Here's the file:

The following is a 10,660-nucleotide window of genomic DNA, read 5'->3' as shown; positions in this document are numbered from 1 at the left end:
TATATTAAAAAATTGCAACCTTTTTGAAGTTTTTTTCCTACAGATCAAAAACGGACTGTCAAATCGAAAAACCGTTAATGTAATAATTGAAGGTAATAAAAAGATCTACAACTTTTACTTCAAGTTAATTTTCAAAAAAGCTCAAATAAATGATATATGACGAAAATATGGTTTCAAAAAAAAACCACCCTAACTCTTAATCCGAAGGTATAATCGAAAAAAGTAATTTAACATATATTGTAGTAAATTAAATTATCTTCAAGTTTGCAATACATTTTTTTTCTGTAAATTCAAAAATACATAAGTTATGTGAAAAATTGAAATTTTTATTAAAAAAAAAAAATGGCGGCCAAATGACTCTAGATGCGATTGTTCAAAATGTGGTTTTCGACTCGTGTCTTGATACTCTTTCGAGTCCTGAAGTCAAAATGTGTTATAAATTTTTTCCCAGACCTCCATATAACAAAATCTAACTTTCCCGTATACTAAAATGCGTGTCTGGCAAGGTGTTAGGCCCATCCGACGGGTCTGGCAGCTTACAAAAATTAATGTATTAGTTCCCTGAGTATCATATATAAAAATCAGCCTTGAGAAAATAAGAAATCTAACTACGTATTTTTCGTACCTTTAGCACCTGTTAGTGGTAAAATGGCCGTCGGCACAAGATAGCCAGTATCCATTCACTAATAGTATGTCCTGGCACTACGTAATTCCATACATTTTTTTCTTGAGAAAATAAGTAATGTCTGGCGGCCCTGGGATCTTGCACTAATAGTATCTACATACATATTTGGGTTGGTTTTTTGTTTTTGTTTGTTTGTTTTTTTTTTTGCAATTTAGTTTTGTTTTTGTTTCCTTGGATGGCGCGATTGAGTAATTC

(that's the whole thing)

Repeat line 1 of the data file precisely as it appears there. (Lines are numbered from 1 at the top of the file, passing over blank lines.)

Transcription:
The following is a 10,660-nucleotide window of genomic DNA, read 5'->3' as shown; positions in this document are numbered from 1 at the left end: